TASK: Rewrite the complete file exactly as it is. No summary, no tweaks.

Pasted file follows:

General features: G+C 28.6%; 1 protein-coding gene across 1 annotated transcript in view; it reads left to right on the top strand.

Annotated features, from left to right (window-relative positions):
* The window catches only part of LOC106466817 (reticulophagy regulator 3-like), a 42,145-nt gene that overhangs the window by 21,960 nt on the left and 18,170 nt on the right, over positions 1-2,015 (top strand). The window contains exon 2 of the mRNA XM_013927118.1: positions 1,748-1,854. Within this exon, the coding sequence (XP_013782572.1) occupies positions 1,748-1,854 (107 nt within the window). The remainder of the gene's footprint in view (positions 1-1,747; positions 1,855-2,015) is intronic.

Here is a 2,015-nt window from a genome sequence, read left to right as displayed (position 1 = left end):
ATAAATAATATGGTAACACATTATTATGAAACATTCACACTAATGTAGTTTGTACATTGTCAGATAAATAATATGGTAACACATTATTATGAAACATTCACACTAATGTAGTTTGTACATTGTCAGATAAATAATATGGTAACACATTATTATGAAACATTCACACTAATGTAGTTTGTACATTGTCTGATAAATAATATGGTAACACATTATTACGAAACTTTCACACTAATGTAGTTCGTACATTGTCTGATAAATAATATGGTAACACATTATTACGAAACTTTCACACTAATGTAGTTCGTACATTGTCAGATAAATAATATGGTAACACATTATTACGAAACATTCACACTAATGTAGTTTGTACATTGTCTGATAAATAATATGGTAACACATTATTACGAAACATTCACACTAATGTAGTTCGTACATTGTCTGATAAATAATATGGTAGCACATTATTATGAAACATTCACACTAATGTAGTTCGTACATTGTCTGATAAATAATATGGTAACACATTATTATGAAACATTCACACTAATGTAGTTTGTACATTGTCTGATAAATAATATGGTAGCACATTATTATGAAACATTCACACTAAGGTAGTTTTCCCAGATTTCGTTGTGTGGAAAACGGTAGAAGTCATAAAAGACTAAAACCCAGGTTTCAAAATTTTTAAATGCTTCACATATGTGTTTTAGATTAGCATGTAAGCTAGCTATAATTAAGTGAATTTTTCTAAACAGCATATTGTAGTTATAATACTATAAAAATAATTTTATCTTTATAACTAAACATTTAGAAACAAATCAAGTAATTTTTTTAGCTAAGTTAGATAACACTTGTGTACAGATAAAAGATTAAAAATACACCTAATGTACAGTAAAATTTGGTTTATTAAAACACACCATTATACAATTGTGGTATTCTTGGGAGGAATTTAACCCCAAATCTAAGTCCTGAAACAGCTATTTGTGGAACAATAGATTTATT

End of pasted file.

General features: G+C 28.6%; 1 protein-coding gene across 1 annotated transcript in view; it reads left to right on the top strand.

Annotated features, from left to right (window-relative positions):
* The window catches only part of LOC106466817 (reticulophagy regulator 3-like), a 42,145-nt gene that overhangs the window by 21,960 nt on the left and 18,170 nt on the right, over positions 1-2,015 (top strand). The window contains exon 2 of the mRNA XM_013927118.1: positions 1,748-1,854. Within this exon, the coding sequence (XP_013782572.1) occupies positions 1,748-1,854 (107 nt within the window). The remainder of the gene's footprint in view (positions 1-1,747; positions 1,855-2,015) is intronic.

Here is a 2,015-nt window from a genome sequence, read left to right as displayed (position 1 = left end):
ATAAATAATATGGTAACACATTATTATGAAACATTCACACTAATGTAGTTTGTACATTGTCAGATAAATAATATGGTAACACATTATTATGAAACATTCACACTAATGTAGTTTGTACATTGTCAGATAAATAATATGGTAACACATTATTATGAAACATTCACACTAATGTAGTTTGTACATTGTCTGATAAATAATATGGTAACACATTATTACGAAACTTTCACACTAATGTAGTTCGTACATTGTCTGATAAATAATATGGTAACACATTATTACGAAACTTTCACACTAATGTAGTTCGTACATTGTCAGATAAATAATATGGTAACACATTATTACGAAACATTCACACTAATGTAGTTTGTACATTGTCTGATAAATAATATGGTAACACATTATTACGAAACATTCACACTAATGTAGTTCGTACATTGTCTGATAAATAATATGGTAGCACATTATTATGAAACATTCACACTAATGTAGTTCGTACATTGTCTGATAAATAATATGGTAACACATTATTATGAAACATTCACACTAATGTAGTTTGTACATTGTCTGATAAATAATATGGTAGCACATTATTATGAAACATTCACACTAAGGTAGTTTTCCCAGATTTCGTTGTGTGGAAAACGGTAGAAGTCATAAAAGACTAAAACCCAGGTTTCAAAATTTTTAAATGCTTCACATATGTGTTTTAGATTAGCATGTAAGCTAGCTATAATTAAGTGAATTTTTCTAAACAGCATATTGTAGTTATAATACTATAAAAATAATTTTATCTTTATAACTAAACATTTAGAAACAAATCAAGTAATTTTTTTAGCTAAGTTAGATAACACTTGTGTACAGATAAAAGATTAAAAATACACCTAATGTACAGTAAAATTTGGTTTATTAAAACACACCATTATACAATTGTGGTATTCTTGGGAGGAATTTAACCCCAAATCTAAGTCCTGAAACAGCTATTTGTGGAACAATAGATTTATT